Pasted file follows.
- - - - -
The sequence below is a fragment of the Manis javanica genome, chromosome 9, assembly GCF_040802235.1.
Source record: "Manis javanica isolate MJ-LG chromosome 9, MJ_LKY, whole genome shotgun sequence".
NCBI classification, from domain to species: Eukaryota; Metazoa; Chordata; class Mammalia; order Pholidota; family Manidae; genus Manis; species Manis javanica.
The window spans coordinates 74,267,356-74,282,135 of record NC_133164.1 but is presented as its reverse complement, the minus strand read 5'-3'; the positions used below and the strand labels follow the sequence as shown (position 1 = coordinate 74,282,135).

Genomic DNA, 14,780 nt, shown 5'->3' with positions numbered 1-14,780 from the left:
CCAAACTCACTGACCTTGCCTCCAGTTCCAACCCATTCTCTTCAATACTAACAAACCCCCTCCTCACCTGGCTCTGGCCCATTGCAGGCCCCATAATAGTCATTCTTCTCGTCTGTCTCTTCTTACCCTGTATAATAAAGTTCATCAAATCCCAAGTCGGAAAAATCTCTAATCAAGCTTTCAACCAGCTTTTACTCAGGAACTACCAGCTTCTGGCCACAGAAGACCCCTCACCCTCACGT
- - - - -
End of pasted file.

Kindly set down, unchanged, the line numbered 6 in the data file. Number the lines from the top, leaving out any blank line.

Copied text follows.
CCAAACTCACTGACCTTGCCTCCAGTTCCAACCCATTCTCTTCAATACTAACAAACCCCCTCCTCACCTGGCTCTGGCCCATTGCAGGCCCCATAATAGTCATTCTTCTCGTCTGTCTCTTCTTACCCTGTATAATAAAGTTCATCAAATCCCAAGTCGGAAAAATCTCTAATCAAGCTTTCAACCAGCTTTTACTCAGGAACTACCAGCTTCTGGCCACAGAAGACCCCTCACCCTCACGT